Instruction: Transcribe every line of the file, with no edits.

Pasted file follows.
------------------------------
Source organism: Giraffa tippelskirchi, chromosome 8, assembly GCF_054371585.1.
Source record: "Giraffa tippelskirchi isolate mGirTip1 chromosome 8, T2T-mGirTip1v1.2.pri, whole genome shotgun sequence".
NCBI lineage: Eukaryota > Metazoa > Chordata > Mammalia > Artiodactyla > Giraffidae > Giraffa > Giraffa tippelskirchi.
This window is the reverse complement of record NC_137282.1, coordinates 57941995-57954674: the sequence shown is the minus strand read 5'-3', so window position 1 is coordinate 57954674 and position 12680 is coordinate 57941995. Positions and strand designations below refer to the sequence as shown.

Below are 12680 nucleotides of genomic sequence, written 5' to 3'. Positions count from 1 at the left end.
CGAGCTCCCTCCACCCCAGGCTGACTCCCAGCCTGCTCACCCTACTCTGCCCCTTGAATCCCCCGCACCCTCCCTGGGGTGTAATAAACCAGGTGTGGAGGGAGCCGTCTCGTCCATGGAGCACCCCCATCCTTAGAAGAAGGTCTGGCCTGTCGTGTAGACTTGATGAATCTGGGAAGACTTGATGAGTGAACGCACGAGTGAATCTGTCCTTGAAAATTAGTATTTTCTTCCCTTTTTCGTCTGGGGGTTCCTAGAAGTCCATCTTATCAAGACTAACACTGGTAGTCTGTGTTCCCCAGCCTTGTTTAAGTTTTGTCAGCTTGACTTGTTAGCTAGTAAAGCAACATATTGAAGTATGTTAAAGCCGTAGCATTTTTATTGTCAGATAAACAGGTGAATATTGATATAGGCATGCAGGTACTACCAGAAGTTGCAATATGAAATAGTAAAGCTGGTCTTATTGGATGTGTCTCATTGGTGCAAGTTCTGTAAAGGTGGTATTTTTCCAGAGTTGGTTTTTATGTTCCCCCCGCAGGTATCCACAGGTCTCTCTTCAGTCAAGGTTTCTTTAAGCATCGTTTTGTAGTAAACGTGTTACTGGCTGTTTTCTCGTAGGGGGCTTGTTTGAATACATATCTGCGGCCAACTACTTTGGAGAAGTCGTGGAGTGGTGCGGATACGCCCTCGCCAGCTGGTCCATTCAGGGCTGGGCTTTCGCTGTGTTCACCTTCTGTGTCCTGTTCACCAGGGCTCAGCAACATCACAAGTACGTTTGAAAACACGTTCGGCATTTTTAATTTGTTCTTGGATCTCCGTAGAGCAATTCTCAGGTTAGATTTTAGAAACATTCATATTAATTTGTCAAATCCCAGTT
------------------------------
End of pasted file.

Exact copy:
Source organism: Giraffa tippelskirchi, chromosome 8, assembly GCF_054371585.1.
Source record: "Giraffa tippelskirchi isolate mGirTip1 chromosome 8, T2T-mGirTip1v1.2.pri, whole genome shotgun sequence".
NCBI lineage: Eukaryota > Metazoa > Chordata > Mammalia > Artiodactyla > Giraffidae > Giraffa > Giraffa tippelskirchi.
This window is the reverse complement of record NC_137282.1, coordinates 57941995-57954674: the sequence shown is the minus strand read 5'-3', so window position 1 is coordinate 57954674 and position 12680 is coordinate 57941995. Positions and strand designations below refer to the sequence as shown.

Below are 12680 nucleotides of genomic sequence, written 5' to 3'. Positions count from 1 at the left end.
CGAGCTCCCTCCACCCCAGGCTGACTCCCAGCCTGCTCACCCTACTCTGCCCCTTGAATCCCCCGCACCCTCCCTGGGGTGTAATAAACCAGGTGTGGAGGGAGCCGTCTCGTCCATGGAGCACCCCCATCCTTAGAAGAAGGTCTGGCCTGTCGTGTAGACTTGATGAATCTGGGAAGACTTGATGAGTGAACGCACGAGTGAATCTGTCCTTGAAAATTAGTATTTTCTTCCCTTTTTCGTCTGGGGGTTCCTAGAAGTCCATCTTATCAAGACTAACACTGGTAGTCTGTGTTCCCCAGCCTTGTTTAAGTTTTGTCAGCTTGACTTGTTAGCTAGTAAAGCAACATATTGAAGTATGTTAAAGCCGTAGCATTTTTATTGTCAGATAAACAGGTGAATATTGATATAGGCATGCAGGTACTACCAGAAGTTGCAATATGAAATAGTAAAGCTGGTCTTATTGGATGTGTCTCATTGGTGCAAGTTCTGTAAAGGTGGTATTTTTCCAGAGTTGGTTTTTATGTTCCCCCCGCAGGTATCCACAGGTCTCTCTTCAGTCAAGGTTTCTTTAAGCATCGTTTTGTAGTAAACGTGTTACTGGCTGTTTTCTCGTAGGGGGCTTGTTTGAATACATATCTGCGGCCAACTACTTTGGAGAAGTCGTGGAGTGGTGCGGATACGCCCTCGCCAGCTGGTCCATTCAGGGCTGGGCTTTCGCTGTGTTCACCTTCTGTGTCCTGTTCACCAGGGCTCAGCAACATCACAAGTACGTTTGAAAACACGTTCGGCATTTTTAATTTGTTCTTGGATCTCCGTAGAGCAATTCTCAGGTTAGATTTTAGAAACATTCATATTAATTTGTCAAATCCCAGTT